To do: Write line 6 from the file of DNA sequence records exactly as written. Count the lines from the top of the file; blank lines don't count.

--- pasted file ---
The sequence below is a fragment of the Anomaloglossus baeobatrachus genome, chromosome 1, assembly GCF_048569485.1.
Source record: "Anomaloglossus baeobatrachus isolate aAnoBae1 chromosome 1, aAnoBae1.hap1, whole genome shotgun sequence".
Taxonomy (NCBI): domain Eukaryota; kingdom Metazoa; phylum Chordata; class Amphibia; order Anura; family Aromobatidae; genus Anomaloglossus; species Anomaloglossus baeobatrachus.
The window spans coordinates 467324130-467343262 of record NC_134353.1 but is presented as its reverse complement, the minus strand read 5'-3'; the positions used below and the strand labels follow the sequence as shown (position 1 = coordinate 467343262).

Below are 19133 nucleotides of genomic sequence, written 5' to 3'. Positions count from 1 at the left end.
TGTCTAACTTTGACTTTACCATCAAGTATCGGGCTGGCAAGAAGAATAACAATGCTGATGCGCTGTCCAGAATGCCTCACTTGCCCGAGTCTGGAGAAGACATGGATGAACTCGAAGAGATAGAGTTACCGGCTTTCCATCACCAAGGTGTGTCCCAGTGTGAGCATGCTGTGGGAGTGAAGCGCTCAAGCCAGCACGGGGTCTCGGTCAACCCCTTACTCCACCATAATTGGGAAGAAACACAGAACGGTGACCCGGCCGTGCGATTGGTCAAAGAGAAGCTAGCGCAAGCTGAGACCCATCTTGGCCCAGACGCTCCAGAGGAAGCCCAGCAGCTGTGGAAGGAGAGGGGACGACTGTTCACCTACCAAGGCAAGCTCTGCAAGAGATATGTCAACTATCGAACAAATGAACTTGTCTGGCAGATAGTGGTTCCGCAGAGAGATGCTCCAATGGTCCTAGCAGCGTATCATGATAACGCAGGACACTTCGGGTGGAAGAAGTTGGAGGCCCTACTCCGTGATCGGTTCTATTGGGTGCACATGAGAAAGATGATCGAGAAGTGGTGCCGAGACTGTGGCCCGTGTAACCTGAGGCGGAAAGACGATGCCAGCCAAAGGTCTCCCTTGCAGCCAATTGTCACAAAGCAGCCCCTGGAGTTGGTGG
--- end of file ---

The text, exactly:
TGTCTAACTTTGACTTTACCATCAAGTATCGGGCTGGCAAGAAGAATAACAATGCTGATGCGCTGTCCAGAATGCCTCACTTGCCCGAGTCTGGAGAAGACATGGATGAACTCGAAGAGATAGAGTTACCGGCTTTCCATCACCAAGGTGTGTCCCAGTGTGAGCATGCTGTGGGAGTGAAGCGCTCAAGCCAGCACGGGGTCTCGGTCAACCCCTTACTCCACCATAATTGGGAAGAAACACAGAACGGTGACCCGGCCGTGCGATTGGTCAAAGAGAAGCTAGCGCAAGCTGAGACCCATCTTGGCCCAGACGCTCCAGAGGAAGCCCAGCAGCTGTGGAAGGAGAGGGGACGACTGTTCACCTACCAAGGCAAGCTCTGCAAGAGATATGTCAACTATCGAACAAATGAACTTGTCTGGCAGATAGTGGTTCCGCAGAGAGATGCTCCAATGGTCCTAGCAGCGTATCATGATAACGCAGGACACTTCGGGTGGAAGAAGTTGGAGGCCCTACTCCGTGATCGGTTCTATTGGGTGCACATGAGAAAGATGATCGAGAAGTGGTGCCGAGACTGTGGCCCGTGTAACCTGAGGCGGAAAGACGATGCCAGCCAAAGGTCTCCCTTGCAGCCAATTGTCACAAAGCAGCCCCTGGAGTTGGTGG